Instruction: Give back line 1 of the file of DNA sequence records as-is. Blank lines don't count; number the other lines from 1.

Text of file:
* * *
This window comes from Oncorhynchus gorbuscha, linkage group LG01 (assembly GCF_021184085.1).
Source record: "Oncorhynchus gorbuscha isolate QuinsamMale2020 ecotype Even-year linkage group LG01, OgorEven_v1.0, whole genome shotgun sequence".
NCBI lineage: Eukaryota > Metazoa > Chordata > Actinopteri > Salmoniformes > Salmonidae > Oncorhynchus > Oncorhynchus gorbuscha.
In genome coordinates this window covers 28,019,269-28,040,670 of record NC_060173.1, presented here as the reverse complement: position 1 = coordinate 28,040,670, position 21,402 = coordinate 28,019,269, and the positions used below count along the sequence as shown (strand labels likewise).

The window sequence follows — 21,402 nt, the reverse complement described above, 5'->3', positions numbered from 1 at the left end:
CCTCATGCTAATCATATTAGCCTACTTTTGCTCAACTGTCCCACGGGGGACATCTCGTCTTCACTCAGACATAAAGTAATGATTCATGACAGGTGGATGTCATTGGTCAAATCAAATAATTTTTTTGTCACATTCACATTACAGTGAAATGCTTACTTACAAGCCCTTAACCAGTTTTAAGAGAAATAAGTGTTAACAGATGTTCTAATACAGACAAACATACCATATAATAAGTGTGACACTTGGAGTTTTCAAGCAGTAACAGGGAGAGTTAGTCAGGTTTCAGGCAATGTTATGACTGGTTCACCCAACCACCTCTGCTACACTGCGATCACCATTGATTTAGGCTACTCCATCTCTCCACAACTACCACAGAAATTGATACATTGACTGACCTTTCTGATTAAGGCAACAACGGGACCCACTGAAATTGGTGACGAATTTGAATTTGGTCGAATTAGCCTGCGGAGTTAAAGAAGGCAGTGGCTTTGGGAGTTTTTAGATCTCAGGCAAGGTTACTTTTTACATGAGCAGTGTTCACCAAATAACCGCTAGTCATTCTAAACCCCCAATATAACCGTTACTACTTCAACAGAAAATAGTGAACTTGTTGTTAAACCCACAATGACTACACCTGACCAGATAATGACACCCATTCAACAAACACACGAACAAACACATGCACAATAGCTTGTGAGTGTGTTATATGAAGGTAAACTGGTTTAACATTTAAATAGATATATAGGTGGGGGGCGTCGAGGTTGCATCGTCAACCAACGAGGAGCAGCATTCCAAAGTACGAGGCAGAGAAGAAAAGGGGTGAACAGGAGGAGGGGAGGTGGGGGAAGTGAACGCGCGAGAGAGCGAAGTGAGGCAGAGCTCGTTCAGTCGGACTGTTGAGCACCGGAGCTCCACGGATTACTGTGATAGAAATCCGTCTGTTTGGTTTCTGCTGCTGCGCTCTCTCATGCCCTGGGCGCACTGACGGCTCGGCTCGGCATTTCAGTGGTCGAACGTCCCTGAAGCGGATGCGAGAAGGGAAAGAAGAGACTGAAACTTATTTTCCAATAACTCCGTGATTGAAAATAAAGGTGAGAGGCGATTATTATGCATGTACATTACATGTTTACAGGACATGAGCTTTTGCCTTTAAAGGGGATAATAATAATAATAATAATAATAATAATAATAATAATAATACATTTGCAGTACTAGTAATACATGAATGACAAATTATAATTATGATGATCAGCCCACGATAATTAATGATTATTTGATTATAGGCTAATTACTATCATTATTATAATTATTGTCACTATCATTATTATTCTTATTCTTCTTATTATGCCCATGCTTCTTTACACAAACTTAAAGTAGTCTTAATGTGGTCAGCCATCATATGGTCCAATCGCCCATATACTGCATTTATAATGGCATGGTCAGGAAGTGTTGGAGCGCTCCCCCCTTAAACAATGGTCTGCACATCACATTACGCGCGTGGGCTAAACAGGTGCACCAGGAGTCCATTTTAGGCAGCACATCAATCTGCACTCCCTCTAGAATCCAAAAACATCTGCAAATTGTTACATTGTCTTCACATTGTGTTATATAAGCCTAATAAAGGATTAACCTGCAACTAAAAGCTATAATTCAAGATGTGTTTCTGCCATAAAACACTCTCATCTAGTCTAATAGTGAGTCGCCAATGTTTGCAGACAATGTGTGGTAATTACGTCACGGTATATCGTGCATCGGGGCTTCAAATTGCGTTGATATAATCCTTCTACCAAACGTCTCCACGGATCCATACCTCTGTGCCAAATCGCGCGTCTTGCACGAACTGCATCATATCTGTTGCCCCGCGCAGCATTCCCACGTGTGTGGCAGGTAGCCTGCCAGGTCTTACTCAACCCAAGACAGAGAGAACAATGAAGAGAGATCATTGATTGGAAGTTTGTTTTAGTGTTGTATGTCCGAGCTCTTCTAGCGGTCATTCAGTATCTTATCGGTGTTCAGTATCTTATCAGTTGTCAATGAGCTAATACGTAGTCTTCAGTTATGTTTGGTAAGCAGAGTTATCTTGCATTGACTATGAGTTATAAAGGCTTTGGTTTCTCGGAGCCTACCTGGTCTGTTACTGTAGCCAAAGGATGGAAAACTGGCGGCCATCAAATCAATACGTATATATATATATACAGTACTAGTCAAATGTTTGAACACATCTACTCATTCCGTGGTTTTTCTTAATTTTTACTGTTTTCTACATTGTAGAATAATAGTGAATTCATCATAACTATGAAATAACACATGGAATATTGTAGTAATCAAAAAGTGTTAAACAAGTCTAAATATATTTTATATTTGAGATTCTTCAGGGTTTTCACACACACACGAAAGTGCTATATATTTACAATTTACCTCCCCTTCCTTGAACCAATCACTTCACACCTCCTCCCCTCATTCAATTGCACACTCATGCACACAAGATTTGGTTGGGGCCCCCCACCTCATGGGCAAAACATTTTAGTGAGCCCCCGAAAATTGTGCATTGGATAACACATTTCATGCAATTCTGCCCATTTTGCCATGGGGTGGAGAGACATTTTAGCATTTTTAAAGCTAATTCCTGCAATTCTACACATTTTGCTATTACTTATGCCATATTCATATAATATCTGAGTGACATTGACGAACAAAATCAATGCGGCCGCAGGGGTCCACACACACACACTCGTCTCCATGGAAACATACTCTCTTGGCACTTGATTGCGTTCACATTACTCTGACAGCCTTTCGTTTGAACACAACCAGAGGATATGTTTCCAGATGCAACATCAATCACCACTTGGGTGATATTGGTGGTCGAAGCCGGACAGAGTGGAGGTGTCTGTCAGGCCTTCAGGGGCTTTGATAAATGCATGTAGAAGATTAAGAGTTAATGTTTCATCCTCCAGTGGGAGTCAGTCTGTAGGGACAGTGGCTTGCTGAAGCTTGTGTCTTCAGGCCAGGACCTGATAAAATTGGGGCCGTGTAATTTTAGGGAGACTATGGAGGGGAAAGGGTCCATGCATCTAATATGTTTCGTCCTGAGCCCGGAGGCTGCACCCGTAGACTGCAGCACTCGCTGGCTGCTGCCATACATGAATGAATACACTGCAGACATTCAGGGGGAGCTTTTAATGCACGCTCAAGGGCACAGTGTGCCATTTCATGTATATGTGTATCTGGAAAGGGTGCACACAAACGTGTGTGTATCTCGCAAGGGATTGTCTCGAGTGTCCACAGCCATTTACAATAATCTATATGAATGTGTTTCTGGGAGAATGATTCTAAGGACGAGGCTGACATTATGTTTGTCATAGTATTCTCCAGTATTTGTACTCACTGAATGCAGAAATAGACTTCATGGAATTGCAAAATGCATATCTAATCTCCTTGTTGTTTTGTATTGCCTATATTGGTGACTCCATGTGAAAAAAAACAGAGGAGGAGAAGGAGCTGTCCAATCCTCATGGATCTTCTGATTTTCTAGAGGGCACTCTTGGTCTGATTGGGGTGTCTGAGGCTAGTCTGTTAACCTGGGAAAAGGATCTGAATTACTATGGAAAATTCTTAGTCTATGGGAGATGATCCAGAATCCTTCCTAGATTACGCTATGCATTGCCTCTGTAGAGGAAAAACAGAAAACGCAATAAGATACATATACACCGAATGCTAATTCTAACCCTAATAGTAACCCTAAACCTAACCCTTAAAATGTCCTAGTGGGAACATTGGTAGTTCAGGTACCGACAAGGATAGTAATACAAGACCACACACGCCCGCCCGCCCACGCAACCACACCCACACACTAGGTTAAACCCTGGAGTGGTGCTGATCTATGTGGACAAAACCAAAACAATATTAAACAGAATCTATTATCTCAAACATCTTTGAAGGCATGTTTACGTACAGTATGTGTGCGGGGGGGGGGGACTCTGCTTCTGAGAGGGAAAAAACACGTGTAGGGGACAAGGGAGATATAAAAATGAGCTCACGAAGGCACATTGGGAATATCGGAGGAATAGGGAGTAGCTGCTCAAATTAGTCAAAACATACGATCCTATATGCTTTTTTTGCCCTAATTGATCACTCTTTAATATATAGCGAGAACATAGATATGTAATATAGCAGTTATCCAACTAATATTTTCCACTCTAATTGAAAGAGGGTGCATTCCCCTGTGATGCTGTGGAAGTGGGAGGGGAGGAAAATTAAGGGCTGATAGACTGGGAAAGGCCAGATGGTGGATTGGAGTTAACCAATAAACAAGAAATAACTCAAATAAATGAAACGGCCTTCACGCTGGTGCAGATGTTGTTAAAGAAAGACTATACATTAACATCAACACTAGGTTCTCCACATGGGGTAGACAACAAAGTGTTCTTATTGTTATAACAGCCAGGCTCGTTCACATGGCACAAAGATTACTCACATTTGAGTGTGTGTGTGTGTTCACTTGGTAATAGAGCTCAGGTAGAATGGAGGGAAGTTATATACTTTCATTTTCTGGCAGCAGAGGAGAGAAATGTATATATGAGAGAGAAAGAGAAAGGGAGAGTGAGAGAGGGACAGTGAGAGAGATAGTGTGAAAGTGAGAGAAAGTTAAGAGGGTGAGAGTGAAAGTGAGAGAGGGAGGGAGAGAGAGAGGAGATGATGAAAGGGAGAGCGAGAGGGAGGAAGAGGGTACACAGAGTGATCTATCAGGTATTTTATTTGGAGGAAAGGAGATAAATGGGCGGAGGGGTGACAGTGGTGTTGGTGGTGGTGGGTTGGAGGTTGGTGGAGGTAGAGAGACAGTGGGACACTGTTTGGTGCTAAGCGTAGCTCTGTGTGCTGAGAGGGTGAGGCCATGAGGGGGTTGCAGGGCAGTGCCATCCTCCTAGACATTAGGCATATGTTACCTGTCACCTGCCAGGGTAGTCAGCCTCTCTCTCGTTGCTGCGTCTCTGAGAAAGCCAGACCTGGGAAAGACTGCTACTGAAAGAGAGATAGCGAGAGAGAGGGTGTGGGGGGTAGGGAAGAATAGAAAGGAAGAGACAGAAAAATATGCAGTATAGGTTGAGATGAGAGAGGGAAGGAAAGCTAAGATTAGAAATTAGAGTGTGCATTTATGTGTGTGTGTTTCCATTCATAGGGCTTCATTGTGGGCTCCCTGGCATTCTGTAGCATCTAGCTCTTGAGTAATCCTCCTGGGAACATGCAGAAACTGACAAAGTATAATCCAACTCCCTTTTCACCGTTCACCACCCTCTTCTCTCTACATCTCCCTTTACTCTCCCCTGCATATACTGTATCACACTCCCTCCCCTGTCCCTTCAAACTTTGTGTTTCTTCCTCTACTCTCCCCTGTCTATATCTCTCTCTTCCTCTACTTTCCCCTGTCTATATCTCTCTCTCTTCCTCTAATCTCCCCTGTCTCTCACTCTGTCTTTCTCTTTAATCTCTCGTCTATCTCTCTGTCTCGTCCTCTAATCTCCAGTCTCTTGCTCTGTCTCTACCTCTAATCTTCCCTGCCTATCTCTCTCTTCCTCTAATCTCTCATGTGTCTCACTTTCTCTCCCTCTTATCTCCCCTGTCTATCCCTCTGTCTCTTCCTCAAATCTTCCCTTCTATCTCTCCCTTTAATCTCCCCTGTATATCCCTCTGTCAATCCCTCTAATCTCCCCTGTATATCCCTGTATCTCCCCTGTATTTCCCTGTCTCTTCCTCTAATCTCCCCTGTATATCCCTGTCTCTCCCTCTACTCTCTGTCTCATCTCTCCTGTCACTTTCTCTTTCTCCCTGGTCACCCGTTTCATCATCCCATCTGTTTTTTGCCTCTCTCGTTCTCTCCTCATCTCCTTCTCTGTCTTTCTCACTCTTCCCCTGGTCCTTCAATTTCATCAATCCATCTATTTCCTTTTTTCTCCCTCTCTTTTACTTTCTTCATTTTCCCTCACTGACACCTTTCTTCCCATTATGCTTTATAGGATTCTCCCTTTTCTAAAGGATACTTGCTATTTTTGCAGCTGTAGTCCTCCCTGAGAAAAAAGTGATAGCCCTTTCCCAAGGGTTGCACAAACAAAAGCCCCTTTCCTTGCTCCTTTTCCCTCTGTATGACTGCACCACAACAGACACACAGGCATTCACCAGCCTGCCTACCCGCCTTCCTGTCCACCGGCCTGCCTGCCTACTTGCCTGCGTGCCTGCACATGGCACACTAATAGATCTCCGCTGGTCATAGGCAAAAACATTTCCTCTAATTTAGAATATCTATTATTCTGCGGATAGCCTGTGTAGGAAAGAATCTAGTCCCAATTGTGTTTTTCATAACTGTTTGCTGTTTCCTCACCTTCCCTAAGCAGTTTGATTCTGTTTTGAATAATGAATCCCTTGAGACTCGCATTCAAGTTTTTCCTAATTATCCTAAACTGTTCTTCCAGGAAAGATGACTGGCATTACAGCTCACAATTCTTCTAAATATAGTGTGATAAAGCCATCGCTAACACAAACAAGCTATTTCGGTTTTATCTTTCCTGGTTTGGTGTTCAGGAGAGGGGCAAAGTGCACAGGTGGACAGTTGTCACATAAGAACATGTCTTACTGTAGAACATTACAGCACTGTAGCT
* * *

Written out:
This window comes from Oncorhynchus gorbuscha, linkage group LG01 (assembly GCF_021184085.1).